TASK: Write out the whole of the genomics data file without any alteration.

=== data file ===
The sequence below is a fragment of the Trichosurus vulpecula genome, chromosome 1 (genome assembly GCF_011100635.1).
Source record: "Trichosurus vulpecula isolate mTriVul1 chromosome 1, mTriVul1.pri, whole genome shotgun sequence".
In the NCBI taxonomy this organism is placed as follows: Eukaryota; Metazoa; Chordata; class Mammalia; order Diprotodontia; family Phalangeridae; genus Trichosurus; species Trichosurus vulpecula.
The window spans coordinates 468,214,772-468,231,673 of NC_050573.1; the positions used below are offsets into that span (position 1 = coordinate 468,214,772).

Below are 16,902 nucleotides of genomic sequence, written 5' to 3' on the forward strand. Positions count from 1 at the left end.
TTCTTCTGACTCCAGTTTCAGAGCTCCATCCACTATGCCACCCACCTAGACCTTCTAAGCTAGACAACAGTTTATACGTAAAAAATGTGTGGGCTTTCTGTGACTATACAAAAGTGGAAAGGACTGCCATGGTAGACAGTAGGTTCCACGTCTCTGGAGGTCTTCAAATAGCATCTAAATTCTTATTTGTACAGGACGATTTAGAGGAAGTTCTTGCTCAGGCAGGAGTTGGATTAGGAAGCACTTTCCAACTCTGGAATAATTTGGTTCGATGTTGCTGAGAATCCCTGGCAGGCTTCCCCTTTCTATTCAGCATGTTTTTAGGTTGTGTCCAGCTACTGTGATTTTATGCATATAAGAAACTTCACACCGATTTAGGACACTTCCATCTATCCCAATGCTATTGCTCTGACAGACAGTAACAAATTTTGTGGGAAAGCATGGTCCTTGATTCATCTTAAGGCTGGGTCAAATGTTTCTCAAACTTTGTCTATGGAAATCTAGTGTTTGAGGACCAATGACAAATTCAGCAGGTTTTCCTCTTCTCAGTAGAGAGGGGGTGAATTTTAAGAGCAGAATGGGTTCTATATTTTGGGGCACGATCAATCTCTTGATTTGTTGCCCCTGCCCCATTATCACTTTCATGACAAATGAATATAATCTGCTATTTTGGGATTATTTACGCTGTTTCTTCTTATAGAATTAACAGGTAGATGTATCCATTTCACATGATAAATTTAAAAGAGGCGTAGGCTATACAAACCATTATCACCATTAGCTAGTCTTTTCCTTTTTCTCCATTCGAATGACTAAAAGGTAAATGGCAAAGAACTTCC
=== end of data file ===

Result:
The sequence below is a fragment of the Trichosurus vulpecula genome, chromosome 1 (genome assembly GCF_011100635.1).
Source record: "Trichosurus vulpecula isolate mTriVul1 chromosome 1, mTriVul1.pri, whole genome shotgun sequence".
In the NCBI taxonomy this organism is placed as follows: Eukaryota; Metazoa; Chordata; class Mammalia; order Diprotodontia; family Phalangeridae; genus Trichosurus; species Trichosurus vulpecula.
The window spans coordinates 468,214,772-468,231,673 of NC_050573.1; the positions used below are offsets into that span (position 1 = coordinate 468,214,772).

Below are 16,902 nucleotides of genomic sequence, written 5' to 3' on the forward strand. Positions count from 1 at the left end.
TTCTTCTGACTCCAGTTTCAGAGCTCCATCCACTATGCCACCCACCTAGACCTTCTAAGCTAGACAACAGTTTATACGTAAAAAATGTGTGGGCTTTCTGTGACTATACAAAAGTGGAAAGGACTGCCATGGTAGACAGTAGGTTCCACGTCTCTGGAGGTCTTCAAATAGCATCTAAATTCTTATTTGTACAGGACGATTTAGAGGAAGTTCTTGCTCAGGCAGGAGTTGGATTAGGAAGCACTTTCCAACTCTGGAATAATTTGGTTCGATGTTGCTGAGAATCCCTGGCAGGCTTCCCCTTTCTATTCAGCATGTTTTTAGGTTGTGTCCAGCTACTGTGATTTTATGCATATAAGAAACTTCACACCGATTTAGGACACTTCCATCTATCCCAATGCTATTGCTCTGACAGACAGTAACAAATTTTGTGGGAAAGCATGGTCCTTGATTCATCTTAAGGCTGGGTCAAATGTTTCTCAAACTTTGTCTATGGAAATCTAGTGTTTGAGGACCAATGACAAATTCAGCAGGTTTTCCTCTTCTCAGTAGAGAGGGGGTGAATTTTAAGAGCAGAATGGGTTCTATATTTTGGGGCACGATCAATCTCTTGATTTGTTGCCCCTGCCCCATTATCACTTTCATGACAAATGAATATAATCTGCTATTTTGGGATTATTTACGCTGTTTCTTCTTATAGAATTAACAGGTAGATGTATCCATTTCACATGATAAATTTAAAAGAGGCGTAGGCTATACAAACCATTATCACCATTAGCTAGTCTTTTCCTTTTTCTCCATTCGAATGACTAAAAGGTAAATGGCAAAGAACTTCC